Saturday, September 8, 2001
Kayaking, like canoeing and rowing, can give you a terrific workout on the water. No wonder it's becoming more and more popular especially on open water.
A sea kayak is much more stable, than a river kayak and is designed for long-distance touring, not speed.
More sensual. Paddling a sea kayak is similar to canoeing, but I find it how can I say this? a much more relaxing and sensual experience. You can actually feel the water all around you and every stroke, every turn of your hip and shift of your weight puts you in immediate and intimate contact with the water. Also, because you're riding so low and cruising so quietly, you feel much more in touch with the beauty of your surroundings.
Interested? To make your first or next kayaking experience more pleasant, less perilous, consider the following:
Kayaking tones as you travel. The constant, rhythmic paddling gives your arms, shoulders, back and stomach muscles an intense workout, and the torso-twisting action involved in proper stroking can help trim a sagging middle. It's a good idea to prepare for kayaking with a smart land program that involves stretching and strengthening.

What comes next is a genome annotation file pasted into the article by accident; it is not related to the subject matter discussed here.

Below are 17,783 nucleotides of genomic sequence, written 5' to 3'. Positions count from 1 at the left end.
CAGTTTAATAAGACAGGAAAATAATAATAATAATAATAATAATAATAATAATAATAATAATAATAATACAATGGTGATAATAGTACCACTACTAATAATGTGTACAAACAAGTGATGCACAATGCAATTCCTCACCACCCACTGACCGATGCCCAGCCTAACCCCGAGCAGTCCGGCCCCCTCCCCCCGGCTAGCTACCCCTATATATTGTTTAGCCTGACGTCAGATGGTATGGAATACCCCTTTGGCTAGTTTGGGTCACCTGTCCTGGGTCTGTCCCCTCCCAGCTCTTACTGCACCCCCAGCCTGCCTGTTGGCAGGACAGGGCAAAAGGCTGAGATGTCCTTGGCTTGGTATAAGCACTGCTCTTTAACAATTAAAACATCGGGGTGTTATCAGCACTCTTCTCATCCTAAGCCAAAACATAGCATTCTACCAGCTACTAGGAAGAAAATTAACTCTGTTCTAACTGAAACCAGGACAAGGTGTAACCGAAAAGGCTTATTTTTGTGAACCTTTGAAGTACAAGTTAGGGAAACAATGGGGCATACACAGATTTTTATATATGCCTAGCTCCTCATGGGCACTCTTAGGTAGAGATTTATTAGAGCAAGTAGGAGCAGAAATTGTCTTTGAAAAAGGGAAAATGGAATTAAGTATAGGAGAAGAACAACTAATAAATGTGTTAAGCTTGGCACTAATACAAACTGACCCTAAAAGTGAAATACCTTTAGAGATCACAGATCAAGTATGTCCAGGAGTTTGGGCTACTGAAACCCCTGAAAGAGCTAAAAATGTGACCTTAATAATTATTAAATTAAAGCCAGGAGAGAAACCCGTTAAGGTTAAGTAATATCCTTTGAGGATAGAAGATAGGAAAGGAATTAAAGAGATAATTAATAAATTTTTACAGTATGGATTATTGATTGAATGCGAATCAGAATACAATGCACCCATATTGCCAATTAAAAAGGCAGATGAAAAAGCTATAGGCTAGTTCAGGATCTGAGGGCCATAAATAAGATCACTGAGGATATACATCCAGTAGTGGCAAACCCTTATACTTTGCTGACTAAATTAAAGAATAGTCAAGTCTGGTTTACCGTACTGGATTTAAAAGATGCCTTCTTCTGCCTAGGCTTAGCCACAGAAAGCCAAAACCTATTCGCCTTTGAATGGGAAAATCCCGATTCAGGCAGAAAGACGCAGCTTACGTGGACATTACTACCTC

Learn proper paddling. A poor technique short, choppy strokes can cause you undue pain and muscle soreness. A proper stroke is not powered by the arms, as you might think. It's more a move that involves your shoulders and the big muscles of your torso, making it an excellent way to develop your obliques.
A good forward stroke involves pulling back with your lower hand but very important punching forward with your upper hand, punching and pulling in a smooth, fluid way. As you relax and breathe, you also need to turn at the waist with every stroke, almost as if you're trying to look over your shoulder but actually keeping your gaze straightforward.
River kayaks are smaller and more maneuverable than sea kayaks, allowing you to navigate moving water, tricky rapids, etc. Sea kayakers seek out calmer waters, trading quick thrills for quieter exploration. In sea kayaking, learning to "Eskimo roll" - bringing the kayak upright after it's rolled over-is nice but not necessary. For river kayaking, it's practically a must.
Though kayaking is a relatively safe water sport, you need to take proper precautions. Always wear a lifejacket. (River kayakers need helmets, too). Learn self-rescue techniques. Carry water and drink lots. Never get into rougher water than you can handle. Don't paddle alone.
Remember: You're never too old to learn a new trick.